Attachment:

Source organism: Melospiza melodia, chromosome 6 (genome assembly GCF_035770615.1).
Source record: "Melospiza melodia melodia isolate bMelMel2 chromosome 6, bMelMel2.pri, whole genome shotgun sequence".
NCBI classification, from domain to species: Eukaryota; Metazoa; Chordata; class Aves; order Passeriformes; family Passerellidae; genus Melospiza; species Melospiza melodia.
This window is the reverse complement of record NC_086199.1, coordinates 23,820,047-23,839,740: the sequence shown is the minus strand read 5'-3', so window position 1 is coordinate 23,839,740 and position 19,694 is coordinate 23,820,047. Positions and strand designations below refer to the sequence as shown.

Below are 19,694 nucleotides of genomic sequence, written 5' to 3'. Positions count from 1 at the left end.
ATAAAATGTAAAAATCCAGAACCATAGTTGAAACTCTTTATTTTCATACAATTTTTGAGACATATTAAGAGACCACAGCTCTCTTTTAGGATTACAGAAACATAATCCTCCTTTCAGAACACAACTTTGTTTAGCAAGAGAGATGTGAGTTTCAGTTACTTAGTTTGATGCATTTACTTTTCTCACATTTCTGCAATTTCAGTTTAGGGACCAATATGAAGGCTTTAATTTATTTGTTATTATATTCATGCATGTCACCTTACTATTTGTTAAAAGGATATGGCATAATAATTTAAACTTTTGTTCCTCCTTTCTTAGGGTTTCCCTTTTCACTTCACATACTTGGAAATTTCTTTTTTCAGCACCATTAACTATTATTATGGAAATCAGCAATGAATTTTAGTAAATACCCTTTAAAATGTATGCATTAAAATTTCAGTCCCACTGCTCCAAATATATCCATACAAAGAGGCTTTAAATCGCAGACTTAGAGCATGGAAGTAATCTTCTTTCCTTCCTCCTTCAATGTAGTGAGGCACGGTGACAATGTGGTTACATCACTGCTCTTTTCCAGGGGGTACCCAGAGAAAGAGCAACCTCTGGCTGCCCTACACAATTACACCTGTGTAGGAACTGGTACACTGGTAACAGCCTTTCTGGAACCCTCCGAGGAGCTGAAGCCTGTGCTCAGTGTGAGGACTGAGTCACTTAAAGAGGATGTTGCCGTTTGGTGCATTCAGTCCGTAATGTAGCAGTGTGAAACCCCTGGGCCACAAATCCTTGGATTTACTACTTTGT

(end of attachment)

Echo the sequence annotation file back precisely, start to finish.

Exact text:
Source organism: Melospiza melodia, chromosome 6 (genome assembly GCF_035770615.1).
Source record: "Melospiza melodia melodia isolate bMelMel2 chromosome 6, bMelMel2.pri, whole genome shotgun sequence".
NCBI classification, from domain to species: Eukaryota; Metazoa; Chordata; class Aves; order Passeriformes; family Passerellidae; genus Melospiza; species Melospiza melodia.
This window is the reverse complement of record NC_086199.1, coordinates 23,820,047-23,839,740: the sequence shown is the minus strand read 5'-3', so window position 1 is coordinate 23,839,740 and position 19,694 is coordinate 23,820,047. Positions and strand designations below refer to the sequence as shown.

Below are 19,694 nucleotides of genomic sequence, written 5' to 3'. Positions count from 1 at the left end.
ATAAAATGTAAAAATCCAGAACCATAGTTGAAACTCTTTATTTTCATACAATTTTTGAGACATATTAAGAGACCACAGCTCTCTTTTAGGATTACAGAAACATAATCCTCCTTTCAGAACACAACTTTGTTTAGCAAGAGAGATGTGAGTTTCAGTTACTTAGTTTGATGCATTTACTTTTCTCACATTTCTGCAATTTCAGTTTAGGGACCAATATGAAGGCTTTAATTTATTTGTTATTATATTCATGCATGTCACCTTACTATTTGTTAAAAGGATATGGCATAATAATTTAAACTTTTGTTCCTCCTTTCTTAGGGTTTCCCTTTTCACTTCACATACTTGGAAATTTCTTTTTTCAGCACCATTAACTATTATTATGGAAATCAGCAATGAATTTTAGTAAATACCCTTTAAAATGTATGCATTAAAATTTCAGTCCCACTGCTCCAAATATATCCATACAAAGAGGCTTTAAATCGCAGACTTAGAGCATGGAAGTAATCTTCTTTCCTTCCTCCTTCAATGTAGTGAGGCACGGTGACAATGTGGTTACATCACTGCTCTTTTCCAGGGGGTACCCAGAGAAAGAGCAACCTCTGGCTGCCCTACACAATTACACCTGTGTAGGAACTGGTACACTGGTAACAGCCTTTCTGGAACCCTCCGAGGAGCTGAAGCCTGTGCTCAGTGTGAGGACTGAGTCACTTAAAGAGGATGTTGCCGTTTGGTGCATTCAGTCCGTAATGTAGCAGTGTGAAACCCCTGGGCCACAAATCCTTGGATTTACTACTTTGT